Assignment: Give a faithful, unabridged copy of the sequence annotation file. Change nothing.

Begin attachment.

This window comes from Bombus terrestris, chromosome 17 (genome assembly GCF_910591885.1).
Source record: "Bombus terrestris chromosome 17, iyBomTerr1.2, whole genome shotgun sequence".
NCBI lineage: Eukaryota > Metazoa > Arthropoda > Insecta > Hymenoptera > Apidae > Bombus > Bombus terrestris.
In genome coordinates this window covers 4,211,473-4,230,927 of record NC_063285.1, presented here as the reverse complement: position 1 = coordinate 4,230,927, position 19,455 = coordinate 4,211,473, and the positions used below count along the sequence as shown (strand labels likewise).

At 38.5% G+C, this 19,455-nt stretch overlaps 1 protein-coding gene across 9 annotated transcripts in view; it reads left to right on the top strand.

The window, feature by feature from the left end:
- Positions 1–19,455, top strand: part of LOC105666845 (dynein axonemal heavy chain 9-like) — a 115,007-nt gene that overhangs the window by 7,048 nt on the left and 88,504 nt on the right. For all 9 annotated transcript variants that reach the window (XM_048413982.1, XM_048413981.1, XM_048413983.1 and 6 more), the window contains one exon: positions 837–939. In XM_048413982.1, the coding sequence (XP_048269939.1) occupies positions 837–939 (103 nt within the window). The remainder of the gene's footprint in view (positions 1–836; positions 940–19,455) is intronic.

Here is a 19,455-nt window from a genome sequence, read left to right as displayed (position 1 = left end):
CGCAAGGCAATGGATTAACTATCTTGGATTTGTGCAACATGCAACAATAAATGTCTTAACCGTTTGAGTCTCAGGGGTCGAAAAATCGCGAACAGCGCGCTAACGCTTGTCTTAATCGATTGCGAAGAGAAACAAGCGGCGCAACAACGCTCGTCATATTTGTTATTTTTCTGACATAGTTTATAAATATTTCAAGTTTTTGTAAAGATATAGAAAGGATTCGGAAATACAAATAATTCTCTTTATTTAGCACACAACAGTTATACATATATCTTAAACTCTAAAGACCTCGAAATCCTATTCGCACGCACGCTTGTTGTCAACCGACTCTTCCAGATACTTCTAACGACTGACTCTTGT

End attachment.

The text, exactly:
This window comes from Bombus terrestris, chromosome 17 (genome assembly GCF_910591885.1).
Source record: "Bombus terrestris chromosome 17, iyBomTerr1.2, whole genome shotgun sequence".
NCBI lineage: Eukaryota > Metazoa > Arthropoda > Insecta > Hymenoptera > Apidae > Bombus > Bombus terrestris.
In genome coordinates this window covers 4,211,473-4,230,927 of record NC_063285.1, presented here as the reverse complement: position 1 = coordinate 4,230,927, position 19,455 = coordinate 4,211,473, and the positions used below count along the sequence as shown (strand labels likewise).

At 38.5% G+C, this 19,455-nt stretch overlaps 1 protein-coding gene across 9 annotated transcripts in view; it reads left to right on the top strand.

The window, feature by feature from the left end:
- Positions 1–19,455, top strand: part of LOC105666845 (dynein axonemal heavy chain 9-like) — a 115,007-nt gene that overhangs the window by 7,048 nt on the left and 88,504 nt on the right. For all 9 annotated transcript variants that reach the window (XM_048413982.1, XM_048413981.1, XM_048413983.1 and 6 more), the window contains one exon: positions 837–939. In XM_048413982.1, the coding sequence (XP_048269939.1) occupies positions 837–939 (103 nt within the window). The remainder of the gene's footprint in view (positions 1–836; positions 940–19,455) is intronic.

Here is a 19,455-nt window from a genome sequence, read left to right as displayed (position 1 = left end):
CGCAAGGCAATGGATTAACTATCTTGGATTTGTGCAACATGCAACAATAAATGTCTTAACCGTTTGAGTCTCAGGGGTCGAAAAATCGCGAACAGCGCGCTAACGCTTGTCTTAATCGATTGCGAAGAGAAACAAGCGGCGCAACAACGCTCGTCATATTTGTTATTTTTCTGACATAGTTTATAAATATTTCAAGTTTTTGTAAAGATATAGAAAGGATTCGGAAATACAAATAATTCTCTTTATTTAGCACACAACAGTTATACATATATCTTAAACTCTAAAGACCTCGAAATCCTATTCGCACGCACGCTTGTTGTCAACCGACTCTTCCAGATACTTCTAACGACTGACTCTTGT